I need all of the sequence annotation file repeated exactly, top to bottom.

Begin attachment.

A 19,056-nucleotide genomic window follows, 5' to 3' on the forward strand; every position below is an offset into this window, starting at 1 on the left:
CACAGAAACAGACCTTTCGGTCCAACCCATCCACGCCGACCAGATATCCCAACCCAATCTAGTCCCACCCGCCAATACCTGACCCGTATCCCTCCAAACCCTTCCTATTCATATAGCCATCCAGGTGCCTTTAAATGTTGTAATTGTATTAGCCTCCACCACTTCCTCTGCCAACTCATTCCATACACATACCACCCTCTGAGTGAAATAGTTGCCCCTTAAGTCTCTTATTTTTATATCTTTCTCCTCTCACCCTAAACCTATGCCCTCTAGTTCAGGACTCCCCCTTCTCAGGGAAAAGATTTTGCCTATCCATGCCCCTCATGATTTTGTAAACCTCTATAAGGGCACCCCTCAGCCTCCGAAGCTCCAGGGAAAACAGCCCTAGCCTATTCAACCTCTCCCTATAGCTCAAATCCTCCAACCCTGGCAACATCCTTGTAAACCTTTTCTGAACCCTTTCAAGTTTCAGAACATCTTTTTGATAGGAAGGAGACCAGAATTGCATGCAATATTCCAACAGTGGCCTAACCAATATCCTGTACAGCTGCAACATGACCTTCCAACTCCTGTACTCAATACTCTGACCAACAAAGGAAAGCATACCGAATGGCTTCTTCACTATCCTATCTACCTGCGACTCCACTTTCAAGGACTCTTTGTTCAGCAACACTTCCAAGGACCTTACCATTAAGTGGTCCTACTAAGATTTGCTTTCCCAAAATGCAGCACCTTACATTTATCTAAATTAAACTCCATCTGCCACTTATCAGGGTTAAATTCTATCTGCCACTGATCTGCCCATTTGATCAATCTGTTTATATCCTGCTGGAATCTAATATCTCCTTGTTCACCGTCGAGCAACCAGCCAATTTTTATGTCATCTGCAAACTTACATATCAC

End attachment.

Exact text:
A 19,056-nucleotide genomic window follows, 5' to 3' on the forward strand; every position below is an offset into this window, starting at 1 on the left:
CACAGAAACAGACCTTTCGGTCCAACCCATCCACGCCGACCAGATATCCCAACCCAATCTAGTCCCACCCGCCAATACCTGACCCGTATCCCTCCAAACCCTTCCTATTCATATAGCCATCCAGGTGCCTTTAAATGTTGTAATTGTATTAGCCTCCACCACTTCCTCTGCCAACTCATTCCATACACATACCACCCTCTGAGTGAAATAGTTGCCCCTTAAGTCTCTTATTTTTATATCTTTCTCCTCTCACCCTAAACCTATGCCCTCTAGTTCAGGACTCCCCCTTCTCAGGGAAAAGATTTTGCCTATCCATGCCCCTCATGATTTTGTAAACCTCTATAAGGGCACCCCTCAGCCTCCGAAGCTCCAGGGAAAACAGCCCTAGCCTATTCAACCTCTCCCTATAGCTCAAATCCTCCAACCCTGGCAACATCCTTGTAAACCTTTTCTGAACCCTTTCAAGTTTCAGAACATCTTTTTGATAGGAAGGAGACCAGAATTGCATGCAATATTCCAACAGTGGCCTAACCAATATCCTGTACAGCTGCAACATGACCTTCCAACTCCTGTACTCAATACTCTGACCAACAAAGGAAAGCATACCGAATGGCTTCTTCACTATCCTATCTACCTGCGACTCCACTTTCAAGGACTCTTTGTTCAGCAACACTTCCAAGGACCTTACCATTAAGTGGTCCTACTAAGATTTGCTTTCCCAAAATGCAGCACCTTACATTTATCTAAATTAAACTCCATCTGCCACTTATCAGGGTTAAATTCTATCTGCCACTGATCTGCCCATTTGATCAATCTGTTTATATCCTGCTGGAATCTAATATCTCCTTGTTCACCGTCGAGCAACCAGCCAATTTTTATGTCATCTGCAAACTTACATATCAC